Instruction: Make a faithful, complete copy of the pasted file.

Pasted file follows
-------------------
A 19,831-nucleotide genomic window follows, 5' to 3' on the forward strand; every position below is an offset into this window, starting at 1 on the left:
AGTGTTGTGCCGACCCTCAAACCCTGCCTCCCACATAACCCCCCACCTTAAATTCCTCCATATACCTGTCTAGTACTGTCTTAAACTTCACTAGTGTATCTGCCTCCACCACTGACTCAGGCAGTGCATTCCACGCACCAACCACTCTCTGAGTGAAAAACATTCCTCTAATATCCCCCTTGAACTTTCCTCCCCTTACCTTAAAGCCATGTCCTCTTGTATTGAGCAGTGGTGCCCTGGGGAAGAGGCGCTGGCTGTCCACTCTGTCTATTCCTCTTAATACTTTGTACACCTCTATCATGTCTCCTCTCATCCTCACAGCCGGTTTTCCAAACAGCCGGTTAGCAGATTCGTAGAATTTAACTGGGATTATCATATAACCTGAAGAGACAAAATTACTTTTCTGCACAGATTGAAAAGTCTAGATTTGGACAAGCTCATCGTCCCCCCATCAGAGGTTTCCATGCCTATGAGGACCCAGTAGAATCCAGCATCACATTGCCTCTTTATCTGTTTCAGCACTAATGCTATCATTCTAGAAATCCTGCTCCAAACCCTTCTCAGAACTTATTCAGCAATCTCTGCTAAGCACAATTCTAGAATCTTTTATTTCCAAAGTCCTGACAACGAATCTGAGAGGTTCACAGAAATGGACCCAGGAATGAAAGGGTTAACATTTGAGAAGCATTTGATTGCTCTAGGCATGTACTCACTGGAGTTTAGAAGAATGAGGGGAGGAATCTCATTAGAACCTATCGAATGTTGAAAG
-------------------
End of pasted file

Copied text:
A 19,831-nucleotide genomic window follows, 5' to 3' on the forward strand; every position below is an offset into this window, starting at 1 on the left:
AGTGTTGTGCCGACCCTCAAACCCTGCCTCCCACATAACCCCCCACCTTAAATTCCTCCATATACCTGTCTAGTACTGTCTTAAACTTCACTAGTGTATCTGCCTCCACCACTGACTCAGGCAGTGCATTCCACGCACCAACCACTCTCTGAGTGAAAAACATTCCTCTAATATCCCCCTTGAACTTTCCTCCCCTTACCTTAAAGCCATGTCCTCTTGTATTGAGCAGTGGTGCCCTGGGGAAGAGGCGCTGGCTGTCCACTCTGTCTATTCCTCTTAATACTTTGTACACCTCTATCATGTCTCCTCTCATCCTCACAGCCGGTTTTCCAAACAGCCGGTTAGCAGATTCGTAGAATTTAACTGGGATTATCATATAACCTGAAGAGACAAAATTACTTTTCTGCACAGATTGAAAAGTCTAGATTTGGACAAGCTCATCGTCCCCCCATCAGAGGTTTCCATGCCTATGAGGACCCAGTAGAATCCAGCATCACATTGCCTCTTTATCTGTTTCAGCACTAATGCTATCATTCTAGAAATCCTGCTCCAAACCCTTCTCAGAACTTATTCAGCAATCTCTGCTAAGCACAATTCTAGAATCTTTTATTTCCAAAGTCCTGACAACGAATCTGAGAGGTTCACAGAAATGGACCCAGGAATGAAAGGGTTAACATTTGAGAAGCATTTGATTGCTCTAGGCATGTACTCACTGGAGTTTAGAAGAATGAGGGGAGGAATCTCATTAGAACCTATCGAATGTTGAAAG